amsr at jb.man.ac.uk
Thu Jan 29 01:47:10 PST 2004
> (In fact at the moment the type is usually derived from the way the
> number is specified: 2 is an integer, 2.0 is a real, '2' is a string).
A comment from a 'user' point of view:
This seems a sensible rule of thumb, similarly if one encountered an
expression "thing > 2" or even "thing > stuff" it should be assumed that
2 was a number not a string, and "stuff" was a string variable
representing a number (as was "thing") (that also assumes that numbers
can't be string variables ... ).
However assumptions/defaults should only be applied as a last resort
(however they are then invaluable....)
Here's why I think it is a last resort:
We need a way to tell the difference between ONE (ehex for some large
number), ONE (string) and 1
Some languages require values ie numbers to be in "" in some cases.
Moreover, it is very dangerous to assume that 2 is an integer if that can
lead to a round number aquiring a definition as an integer and then being
used in a language like fortran where 1.27389/2 can give a result
different from 1.27389/2.0 (this may not be a real example but you see
what I mean).
The question of how much specification can affect precision is already a
troublesome issue for VO tools.
Example 1: Aladin/AVO-Aladin, especially ACE, does not transport data with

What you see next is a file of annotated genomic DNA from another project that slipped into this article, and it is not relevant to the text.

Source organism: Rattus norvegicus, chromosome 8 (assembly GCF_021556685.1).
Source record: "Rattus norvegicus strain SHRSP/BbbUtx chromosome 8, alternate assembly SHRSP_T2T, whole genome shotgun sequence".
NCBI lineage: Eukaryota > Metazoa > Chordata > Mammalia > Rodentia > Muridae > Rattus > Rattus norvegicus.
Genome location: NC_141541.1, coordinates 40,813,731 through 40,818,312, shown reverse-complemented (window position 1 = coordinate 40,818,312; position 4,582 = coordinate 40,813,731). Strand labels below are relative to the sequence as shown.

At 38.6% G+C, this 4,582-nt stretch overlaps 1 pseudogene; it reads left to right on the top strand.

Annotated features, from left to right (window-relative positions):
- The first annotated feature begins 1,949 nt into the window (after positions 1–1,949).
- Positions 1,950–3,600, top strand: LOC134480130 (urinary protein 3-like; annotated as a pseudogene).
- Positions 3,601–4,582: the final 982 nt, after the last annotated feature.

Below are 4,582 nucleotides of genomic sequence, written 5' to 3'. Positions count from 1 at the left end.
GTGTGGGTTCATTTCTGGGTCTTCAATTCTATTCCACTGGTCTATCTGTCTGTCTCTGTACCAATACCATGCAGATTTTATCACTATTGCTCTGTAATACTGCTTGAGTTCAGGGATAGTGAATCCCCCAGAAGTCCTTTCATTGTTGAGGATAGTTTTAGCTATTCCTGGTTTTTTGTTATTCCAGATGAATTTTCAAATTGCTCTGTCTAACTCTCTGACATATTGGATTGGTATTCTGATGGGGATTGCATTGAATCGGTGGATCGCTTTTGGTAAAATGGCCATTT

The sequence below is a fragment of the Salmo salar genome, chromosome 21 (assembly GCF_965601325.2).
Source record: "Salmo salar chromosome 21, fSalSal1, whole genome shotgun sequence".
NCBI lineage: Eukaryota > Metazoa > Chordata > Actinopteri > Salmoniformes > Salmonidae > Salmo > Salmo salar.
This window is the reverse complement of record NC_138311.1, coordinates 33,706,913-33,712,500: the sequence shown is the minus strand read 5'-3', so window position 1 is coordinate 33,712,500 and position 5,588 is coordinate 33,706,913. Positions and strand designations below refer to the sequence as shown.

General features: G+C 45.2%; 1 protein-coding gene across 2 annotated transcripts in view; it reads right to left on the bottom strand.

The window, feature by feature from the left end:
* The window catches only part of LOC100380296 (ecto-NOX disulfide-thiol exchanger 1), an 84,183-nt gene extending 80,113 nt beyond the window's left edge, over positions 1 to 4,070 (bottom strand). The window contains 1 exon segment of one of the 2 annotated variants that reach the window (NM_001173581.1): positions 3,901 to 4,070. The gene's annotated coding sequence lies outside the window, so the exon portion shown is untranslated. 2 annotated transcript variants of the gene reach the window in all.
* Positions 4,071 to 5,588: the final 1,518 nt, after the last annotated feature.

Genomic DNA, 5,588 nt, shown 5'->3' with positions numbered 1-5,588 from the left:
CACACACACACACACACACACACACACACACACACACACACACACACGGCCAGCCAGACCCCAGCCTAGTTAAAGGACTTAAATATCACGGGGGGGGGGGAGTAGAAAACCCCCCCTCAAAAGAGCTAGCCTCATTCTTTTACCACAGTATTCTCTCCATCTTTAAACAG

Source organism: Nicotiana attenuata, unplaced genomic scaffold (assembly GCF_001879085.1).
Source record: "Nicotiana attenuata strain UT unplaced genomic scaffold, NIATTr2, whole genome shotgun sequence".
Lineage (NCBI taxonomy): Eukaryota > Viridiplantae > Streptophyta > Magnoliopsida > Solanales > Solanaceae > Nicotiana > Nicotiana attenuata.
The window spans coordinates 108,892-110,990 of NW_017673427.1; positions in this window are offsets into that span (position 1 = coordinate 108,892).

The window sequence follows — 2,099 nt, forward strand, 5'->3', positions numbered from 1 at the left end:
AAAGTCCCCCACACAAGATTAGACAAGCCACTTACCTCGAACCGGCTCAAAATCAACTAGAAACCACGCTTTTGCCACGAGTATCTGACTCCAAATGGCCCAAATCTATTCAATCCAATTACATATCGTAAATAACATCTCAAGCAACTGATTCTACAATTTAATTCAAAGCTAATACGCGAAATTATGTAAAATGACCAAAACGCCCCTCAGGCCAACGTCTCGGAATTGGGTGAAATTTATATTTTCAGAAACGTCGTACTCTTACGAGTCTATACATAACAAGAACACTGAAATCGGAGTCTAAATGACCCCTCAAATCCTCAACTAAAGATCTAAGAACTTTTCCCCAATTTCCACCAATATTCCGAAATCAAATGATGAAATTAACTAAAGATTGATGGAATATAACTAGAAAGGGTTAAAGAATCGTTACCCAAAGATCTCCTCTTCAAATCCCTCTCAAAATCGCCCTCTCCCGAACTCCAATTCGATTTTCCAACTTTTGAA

enough precision to measure and plot position with milli-arcsec accuracy.
Example 2: Whilst the datacube renderer was being developed there were
stages when positions only known to e.g. 1 arcmin were given to an
arbitrary and excessive number of d.p.
What I am saying in a confused way, I think, is that
1) Information should not be lost. If it is _known_ (e.g. from service
provider) that a number is a
(why is Value twice? by the way...)
then we should keep all the baggage.
2) If information is not given, then any assumptions have to be applied
with great care. e.g. 2 is assumed to be a number but it is safer to
leave the type unspecified and make sure that if an application is
expecting a real, it gets 2.0 (but not 2.0000000 or
1.99999985457965478007 etc....). Perl is the most intelligent language I
have come across in this respect and might have some good things to copy
if we need? But probably you guys know much more sophisticated ways.
3) This probably goes beyond the ADQL remit and should be passed on to
people wrapping tools and to the Registry as the implications are really
for how we validate and manipulate data.
4) The issue for astronomer queries is, how much can we guide the querier
to express a query sensibly (e.g. don't use numbers as string variables!),
how much can be done by checking and reporting apparent errors in input
queries, how can we guide the querier to ask for an appropriate precision
explicitly if needed, and how can we report accuracy. I don't mean the
accuracy of the data in the sense of instrumental position errors etc.
(although that has to be included), I mean being able to decide whether a
query needs double precision, or avoiding falling into traps like using a
full Julian day as an integer 2451516 for tools that can't handle long
integers, or using decimal radians and single precision for milli-arccsec
positions - or using 32-bit arithmetic and replies when only arcmin
precision is needed.
- - - - - - - - - - - - - - - - - - - - - - - - - - - - - - - -
Dr. Anita M. S. Richards, AVO Astronomer
MERLIN/VLBI National Facility, University of Manchester,
Jodrell Bank Observatory, Macclesfield, Cheshire SK11 9DL, U.K.
tel +44 (0)1477 572683 (direct); 571321 (switchboard); 571618 (fax).
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